Monday, April 22, 2013

Building a Lisp Interpreter from Scratch -- Part 6: Macros

(This is Part 6 of a series of posts on pLisp)

Macros are where pLisp's affinity to Common Lisp is most clearly manifest. The macro definition syntax -- use of backquotes, comma, and comma-at -- pretty much mirrors that of CL:

(defmacro first (lst)
  `(car ,lst))

I guess I don't have much else to say in this post, so maybe I'll ruminate on macros in general.

One key lesson I learned while doing macros in pLisp is that macros and closures are identical (as evidenced by the identical code in vm.c that handles both), except for when they're invoked (compile time versus run time). There is nothing special about the 'special' operators used by macros, i.e., comma and comma-at: you can make calls to these operators from closures and derive the same expected behaviour from them as you would when calling them from a macro:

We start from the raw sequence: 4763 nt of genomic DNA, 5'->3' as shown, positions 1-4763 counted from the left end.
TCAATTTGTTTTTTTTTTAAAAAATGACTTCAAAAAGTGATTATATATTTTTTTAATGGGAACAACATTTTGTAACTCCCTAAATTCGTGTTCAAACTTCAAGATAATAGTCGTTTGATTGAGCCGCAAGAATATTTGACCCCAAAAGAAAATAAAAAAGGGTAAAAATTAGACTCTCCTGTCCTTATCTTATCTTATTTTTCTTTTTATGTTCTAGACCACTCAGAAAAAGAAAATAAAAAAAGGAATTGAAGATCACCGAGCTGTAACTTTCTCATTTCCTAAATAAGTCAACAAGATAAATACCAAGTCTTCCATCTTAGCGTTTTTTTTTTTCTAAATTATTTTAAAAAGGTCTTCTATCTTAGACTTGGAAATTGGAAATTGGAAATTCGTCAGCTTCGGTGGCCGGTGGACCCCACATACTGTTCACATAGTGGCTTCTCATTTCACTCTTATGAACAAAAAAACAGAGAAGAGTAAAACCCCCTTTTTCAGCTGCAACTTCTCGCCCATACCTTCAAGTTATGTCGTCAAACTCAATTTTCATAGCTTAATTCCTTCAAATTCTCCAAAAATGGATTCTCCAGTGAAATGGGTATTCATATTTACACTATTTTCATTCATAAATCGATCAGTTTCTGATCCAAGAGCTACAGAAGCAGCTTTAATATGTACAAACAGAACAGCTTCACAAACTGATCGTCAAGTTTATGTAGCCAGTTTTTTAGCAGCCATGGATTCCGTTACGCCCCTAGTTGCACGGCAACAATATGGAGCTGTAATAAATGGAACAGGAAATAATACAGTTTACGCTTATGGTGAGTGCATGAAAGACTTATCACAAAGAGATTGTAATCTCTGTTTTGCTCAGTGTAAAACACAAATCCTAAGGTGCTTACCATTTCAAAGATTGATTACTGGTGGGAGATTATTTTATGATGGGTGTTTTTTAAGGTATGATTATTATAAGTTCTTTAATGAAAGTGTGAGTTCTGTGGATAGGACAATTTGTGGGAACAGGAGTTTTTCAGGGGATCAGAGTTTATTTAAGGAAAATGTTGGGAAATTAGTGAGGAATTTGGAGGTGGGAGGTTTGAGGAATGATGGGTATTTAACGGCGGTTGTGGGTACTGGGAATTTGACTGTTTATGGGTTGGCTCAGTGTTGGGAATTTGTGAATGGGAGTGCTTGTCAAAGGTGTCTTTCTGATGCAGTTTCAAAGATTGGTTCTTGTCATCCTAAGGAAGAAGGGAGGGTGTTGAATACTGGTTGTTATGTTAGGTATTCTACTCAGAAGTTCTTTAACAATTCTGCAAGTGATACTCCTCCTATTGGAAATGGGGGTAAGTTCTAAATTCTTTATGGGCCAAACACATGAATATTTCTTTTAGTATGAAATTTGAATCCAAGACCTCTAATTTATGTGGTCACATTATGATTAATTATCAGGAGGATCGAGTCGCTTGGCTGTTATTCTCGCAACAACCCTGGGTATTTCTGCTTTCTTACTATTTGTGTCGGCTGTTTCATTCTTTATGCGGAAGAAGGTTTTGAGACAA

$ ./plisp

Welcome to pLISP. Type 'quit' to exit.

USER> (defun test (lst)

        `(first ,lst))
USER> (test '(1 2 3))
(FIRST (1 2 3))
USER> Huh.

Another aspect of pLisp macros is that they are top-level only, i.e., there is no MACROLET or its equivalent. Shouldn't be too difficult to add this, but I'm not (yet) convinced that their absence is that critical.